I know, relievers shouldn’t be winning the Cy Young award, but I’ve never seen a reliever do what Fernando Rodney did for the Rays in 2012. The 35-year-old closer went to his first-ever All-Star game this season, and has already won the AL Comeback Player of the Year and Delivery Man of the Year, but he should be getting plenty of consideration for this award, as he went 2-2 with a 0.60 ERA (a record for relievers), 48 saves in 50 chances, and 76 strikeouts in 74.2 innings pitched. He only allowed 5 earned runs all year! If he doesn’t win, he better be in the top-2.
NL Cy Young Award (November 14th): R.A. Dickey, New York Mets
Being a Mets fan, you had to know I was going here with this. However, I have a strong argument, as he either leads the NL or is second in the league in numerous categories. He throws the most unpredictable pitch in the history of the game, but only walked 54 hitters in a league-leading 233.2 innings pitched, while reaching the 20-win plateau for a fourth-place team. He struck out a league-high 230 batters this year, he went 20-6 with a 2.73 ERA, and also led the league with 5 complete games and 3 shutouts. If he doesn’t win this award, I’ll be crushed.
AL MVP (November 15th): Miguel Cabrera, Detroit Tigers
This is a two-man race between Trout and Cabrera, but I believe Miggy will end up being victorious on Thursday evening when the announcement is made. Why? You can look at all the statistics; he’s the first Triple Crown winner since 1967 after compiling a .330/.393/.606 line to go along with his 44 homers and 139 RBI. He also struck out less than 100 times for the third year in a row, and helped the Tigers reach the ALCS this past season after they clinched the AL Central title for the second consecutive year. So, the stats are there, but they are for Trout as well. What’s the biggest difference? Without Cabrera on the Tigers, Detroit definitely doesn’t get to the post-season. If you erase Trout’s year, the Angels still don’t reach the playoffs. For that reason alone, Cabrera is by far the most valuable player in the American League.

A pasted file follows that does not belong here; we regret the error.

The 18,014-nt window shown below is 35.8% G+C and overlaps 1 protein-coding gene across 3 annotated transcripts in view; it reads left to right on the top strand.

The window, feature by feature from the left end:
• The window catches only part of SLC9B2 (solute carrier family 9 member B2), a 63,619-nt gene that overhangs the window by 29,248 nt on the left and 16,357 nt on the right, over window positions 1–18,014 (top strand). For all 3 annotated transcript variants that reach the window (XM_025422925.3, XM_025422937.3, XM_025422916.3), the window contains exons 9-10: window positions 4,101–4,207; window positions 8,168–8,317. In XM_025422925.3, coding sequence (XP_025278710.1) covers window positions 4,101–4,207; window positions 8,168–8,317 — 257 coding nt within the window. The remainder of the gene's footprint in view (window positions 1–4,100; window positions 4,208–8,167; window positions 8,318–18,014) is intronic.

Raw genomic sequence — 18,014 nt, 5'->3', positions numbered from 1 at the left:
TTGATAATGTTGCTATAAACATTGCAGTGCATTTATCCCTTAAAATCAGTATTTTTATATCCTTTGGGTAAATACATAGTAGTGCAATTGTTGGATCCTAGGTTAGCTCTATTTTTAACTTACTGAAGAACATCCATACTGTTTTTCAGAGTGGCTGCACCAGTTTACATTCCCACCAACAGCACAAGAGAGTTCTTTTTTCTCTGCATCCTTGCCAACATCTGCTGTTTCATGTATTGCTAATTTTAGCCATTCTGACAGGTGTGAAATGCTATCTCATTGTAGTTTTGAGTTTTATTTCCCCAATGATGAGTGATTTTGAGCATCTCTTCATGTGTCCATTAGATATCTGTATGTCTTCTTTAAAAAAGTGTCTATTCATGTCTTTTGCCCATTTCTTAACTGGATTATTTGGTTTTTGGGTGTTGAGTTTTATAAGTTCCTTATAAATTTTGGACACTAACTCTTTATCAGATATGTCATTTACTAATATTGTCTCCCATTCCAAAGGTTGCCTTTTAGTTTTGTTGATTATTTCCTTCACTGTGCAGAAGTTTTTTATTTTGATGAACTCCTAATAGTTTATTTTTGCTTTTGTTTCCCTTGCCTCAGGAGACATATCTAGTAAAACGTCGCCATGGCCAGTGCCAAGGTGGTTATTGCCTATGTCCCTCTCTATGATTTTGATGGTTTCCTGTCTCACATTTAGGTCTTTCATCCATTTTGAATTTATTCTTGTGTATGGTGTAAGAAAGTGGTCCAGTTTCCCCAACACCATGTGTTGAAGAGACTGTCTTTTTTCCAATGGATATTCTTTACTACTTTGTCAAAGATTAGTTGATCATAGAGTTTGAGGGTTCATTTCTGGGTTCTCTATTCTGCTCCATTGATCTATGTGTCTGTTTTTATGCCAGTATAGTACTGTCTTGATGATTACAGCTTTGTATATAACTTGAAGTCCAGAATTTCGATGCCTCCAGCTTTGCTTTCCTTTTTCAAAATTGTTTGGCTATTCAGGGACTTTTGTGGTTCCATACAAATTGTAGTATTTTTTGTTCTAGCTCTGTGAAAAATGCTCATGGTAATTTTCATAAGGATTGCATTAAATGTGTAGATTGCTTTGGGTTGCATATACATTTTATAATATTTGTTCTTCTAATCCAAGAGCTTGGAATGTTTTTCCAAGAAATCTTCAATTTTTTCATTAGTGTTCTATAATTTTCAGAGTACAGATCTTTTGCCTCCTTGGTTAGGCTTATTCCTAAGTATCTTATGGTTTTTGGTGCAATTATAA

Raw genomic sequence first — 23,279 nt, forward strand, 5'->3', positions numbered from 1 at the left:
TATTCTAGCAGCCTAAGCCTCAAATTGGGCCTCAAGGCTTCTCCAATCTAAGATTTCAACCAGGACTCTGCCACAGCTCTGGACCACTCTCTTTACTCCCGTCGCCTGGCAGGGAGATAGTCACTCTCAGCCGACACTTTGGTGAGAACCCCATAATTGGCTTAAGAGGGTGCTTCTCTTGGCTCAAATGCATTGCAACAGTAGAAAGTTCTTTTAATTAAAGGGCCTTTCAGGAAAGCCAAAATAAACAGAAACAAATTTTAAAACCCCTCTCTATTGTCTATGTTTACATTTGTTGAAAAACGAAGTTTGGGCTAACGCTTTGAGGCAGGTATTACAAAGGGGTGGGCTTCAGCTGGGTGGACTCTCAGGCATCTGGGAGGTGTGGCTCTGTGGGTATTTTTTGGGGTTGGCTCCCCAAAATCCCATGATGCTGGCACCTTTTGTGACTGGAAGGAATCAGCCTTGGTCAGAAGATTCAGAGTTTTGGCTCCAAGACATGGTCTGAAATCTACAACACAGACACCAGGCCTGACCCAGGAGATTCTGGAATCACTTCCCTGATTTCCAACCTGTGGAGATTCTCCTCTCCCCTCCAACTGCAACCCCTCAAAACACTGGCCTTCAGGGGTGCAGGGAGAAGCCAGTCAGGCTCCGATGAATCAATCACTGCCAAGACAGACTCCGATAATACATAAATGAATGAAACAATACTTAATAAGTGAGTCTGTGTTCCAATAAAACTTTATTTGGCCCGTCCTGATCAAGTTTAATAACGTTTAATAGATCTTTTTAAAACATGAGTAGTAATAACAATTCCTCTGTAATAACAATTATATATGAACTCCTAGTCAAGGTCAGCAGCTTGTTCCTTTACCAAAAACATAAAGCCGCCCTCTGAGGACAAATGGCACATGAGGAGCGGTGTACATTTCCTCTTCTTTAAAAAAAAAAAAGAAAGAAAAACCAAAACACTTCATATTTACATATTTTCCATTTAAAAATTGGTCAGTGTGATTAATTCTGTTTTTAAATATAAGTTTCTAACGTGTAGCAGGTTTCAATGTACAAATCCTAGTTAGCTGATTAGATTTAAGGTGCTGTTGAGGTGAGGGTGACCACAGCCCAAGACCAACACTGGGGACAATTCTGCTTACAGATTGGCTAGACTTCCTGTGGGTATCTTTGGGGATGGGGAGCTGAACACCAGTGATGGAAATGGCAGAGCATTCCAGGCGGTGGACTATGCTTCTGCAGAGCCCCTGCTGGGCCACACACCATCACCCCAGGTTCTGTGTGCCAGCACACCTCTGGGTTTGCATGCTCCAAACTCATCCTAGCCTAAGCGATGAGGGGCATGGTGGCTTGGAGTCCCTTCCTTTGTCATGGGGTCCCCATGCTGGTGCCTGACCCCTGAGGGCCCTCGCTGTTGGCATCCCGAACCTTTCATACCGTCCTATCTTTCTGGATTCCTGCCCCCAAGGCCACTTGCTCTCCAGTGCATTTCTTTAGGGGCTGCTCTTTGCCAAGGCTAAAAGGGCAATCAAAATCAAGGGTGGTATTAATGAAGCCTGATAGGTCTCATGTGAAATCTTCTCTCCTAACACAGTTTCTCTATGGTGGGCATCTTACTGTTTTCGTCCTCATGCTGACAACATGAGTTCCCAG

NL MVP (November 15th): Buster Posey, San Francisco Giants
This MVP-race definitely has more players in it to consider than the AL, but I still think this is a pretty easy decision. Finalists Ryan Braun and Andrew McCutchen had fantastic years, but with Posey and Yadier Molina helping their teams get to the postseason, the award should be given to one of these two backstops. Molina is the full package when it comes to offense and defense, but he’s also on a very solid team that has offensive powerhouses such as Matt Holliday, Carlos Beltran, Allen Craig, and David Freese. Before they acquired Hunter Pence last July, the Giants’ main source of offense came from Melky Cabrera and Buster Posey. Once Cabrera got suspended for PEDs, it was just Posey, and he answered the bell while playing the most physically demanding position, in one of the worst hitter-friendly ballparks in the league. He hit .336/.408/.549 with 24 homers and 103 RBI, bringing in his first career batting title. The voting was done before the playoffs, but this is the second season Posey has finished, and the second World Series he’s won. After coming off an awful leg injury that prematurely ended his 2011 season, he came back to be the most important cog in Bruce Bochy‘s lineup.
So, I’ve told you what I think…who do you think will bring home some hardware this week?